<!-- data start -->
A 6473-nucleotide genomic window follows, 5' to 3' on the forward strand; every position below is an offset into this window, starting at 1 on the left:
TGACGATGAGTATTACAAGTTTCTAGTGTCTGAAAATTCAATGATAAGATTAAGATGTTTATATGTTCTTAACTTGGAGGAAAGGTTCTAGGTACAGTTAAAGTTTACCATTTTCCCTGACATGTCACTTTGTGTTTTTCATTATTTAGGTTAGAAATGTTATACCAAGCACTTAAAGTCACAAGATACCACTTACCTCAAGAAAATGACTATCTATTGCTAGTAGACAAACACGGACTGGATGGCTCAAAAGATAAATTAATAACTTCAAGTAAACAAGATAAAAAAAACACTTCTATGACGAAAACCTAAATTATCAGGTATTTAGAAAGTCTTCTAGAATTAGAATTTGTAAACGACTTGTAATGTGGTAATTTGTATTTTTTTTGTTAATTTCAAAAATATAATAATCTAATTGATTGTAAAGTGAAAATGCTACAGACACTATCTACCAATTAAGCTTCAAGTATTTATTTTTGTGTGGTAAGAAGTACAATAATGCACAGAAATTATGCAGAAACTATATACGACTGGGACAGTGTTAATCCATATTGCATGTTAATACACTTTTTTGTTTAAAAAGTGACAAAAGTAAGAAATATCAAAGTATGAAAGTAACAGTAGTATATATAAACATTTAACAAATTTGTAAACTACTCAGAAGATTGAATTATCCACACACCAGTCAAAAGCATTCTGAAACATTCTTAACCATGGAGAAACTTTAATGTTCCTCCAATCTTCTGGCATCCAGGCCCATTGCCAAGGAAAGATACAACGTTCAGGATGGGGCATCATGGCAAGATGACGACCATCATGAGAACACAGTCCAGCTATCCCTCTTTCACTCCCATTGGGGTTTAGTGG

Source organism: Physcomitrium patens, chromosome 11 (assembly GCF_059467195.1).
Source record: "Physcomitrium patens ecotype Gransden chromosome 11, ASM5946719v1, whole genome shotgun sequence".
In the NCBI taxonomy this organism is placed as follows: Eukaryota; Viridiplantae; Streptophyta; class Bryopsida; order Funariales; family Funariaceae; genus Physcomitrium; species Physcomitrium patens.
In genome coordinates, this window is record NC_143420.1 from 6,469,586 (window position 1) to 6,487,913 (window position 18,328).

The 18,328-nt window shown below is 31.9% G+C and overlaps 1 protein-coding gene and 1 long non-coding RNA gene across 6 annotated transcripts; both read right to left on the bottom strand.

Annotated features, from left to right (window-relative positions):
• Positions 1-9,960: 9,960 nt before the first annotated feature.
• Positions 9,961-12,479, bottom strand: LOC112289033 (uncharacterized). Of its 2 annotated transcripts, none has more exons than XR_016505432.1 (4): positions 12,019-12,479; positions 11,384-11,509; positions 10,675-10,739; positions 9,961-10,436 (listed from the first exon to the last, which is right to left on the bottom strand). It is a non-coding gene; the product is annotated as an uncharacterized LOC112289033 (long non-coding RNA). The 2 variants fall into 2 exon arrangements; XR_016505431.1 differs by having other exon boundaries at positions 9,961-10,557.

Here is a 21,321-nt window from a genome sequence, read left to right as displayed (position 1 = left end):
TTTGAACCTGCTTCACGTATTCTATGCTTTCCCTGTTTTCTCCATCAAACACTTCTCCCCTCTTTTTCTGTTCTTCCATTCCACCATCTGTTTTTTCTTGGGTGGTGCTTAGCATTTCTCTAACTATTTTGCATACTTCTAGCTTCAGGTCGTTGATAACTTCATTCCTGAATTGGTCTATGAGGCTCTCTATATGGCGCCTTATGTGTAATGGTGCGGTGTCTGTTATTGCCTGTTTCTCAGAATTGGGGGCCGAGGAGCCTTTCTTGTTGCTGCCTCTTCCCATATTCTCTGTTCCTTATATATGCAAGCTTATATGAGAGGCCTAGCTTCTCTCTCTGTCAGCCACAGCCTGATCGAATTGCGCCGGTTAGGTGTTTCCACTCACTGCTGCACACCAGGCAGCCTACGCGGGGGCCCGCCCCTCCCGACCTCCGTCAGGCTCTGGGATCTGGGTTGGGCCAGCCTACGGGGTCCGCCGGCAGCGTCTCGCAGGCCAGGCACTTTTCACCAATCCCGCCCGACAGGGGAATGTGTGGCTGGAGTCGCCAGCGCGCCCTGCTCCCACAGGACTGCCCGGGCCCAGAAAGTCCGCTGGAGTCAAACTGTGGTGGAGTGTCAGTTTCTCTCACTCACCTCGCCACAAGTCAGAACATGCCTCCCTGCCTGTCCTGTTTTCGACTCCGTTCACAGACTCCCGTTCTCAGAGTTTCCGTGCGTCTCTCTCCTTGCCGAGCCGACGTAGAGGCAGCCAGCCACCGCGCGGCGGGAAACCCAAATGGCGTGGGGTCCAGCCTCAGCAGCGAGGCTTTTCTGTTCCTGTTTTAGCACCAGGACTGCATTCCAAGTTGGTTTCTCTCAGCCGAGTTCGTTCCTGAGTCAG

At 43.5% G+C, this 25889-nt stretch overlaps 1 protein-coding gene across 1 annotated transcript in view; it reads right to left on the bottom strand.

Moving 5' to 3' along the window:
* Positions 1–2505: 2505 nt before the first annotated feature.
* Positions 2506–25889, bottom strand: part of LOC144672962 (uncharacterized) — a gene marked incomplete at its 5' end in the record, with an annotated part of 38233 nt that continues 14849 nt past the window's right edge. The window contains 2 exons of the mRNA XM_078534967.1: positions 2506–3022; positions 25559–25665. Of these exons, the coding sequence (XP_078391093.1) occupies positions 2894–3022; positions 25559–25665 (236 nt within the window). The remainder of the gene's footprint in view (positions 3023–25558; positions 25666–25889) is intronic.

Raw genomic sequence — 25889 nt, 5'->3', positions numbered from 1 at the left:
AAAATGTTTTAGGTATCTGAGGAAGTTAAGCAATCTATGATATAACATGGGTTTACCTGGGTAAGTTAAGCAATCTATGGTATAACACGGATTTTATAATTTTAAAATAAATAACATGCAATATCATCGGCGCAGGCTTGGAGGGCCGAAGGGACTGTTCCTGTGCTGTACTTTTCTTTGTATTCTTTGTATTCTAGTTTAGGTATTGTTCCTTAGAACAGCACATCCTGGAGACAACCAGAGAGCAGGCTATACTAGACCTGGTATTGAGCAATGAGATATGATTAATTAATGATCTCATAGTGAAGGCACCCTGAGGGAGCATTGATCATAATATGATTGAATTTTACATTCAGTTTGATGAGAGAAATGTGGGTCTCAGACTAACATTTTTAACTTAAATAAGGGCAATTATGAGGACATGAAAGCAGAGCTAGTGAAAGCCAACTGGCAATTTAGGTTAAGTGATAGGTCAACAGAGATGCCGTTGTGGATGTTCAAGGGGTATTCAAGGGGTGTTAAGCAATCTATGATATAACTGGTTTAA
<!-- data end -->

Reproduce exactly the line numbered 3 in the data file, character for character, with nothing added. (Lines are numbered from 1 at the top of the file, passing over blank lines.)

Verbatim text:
Source organism: Physcomitrium patens, chromosome 11 (assembly GCF_059467195.1).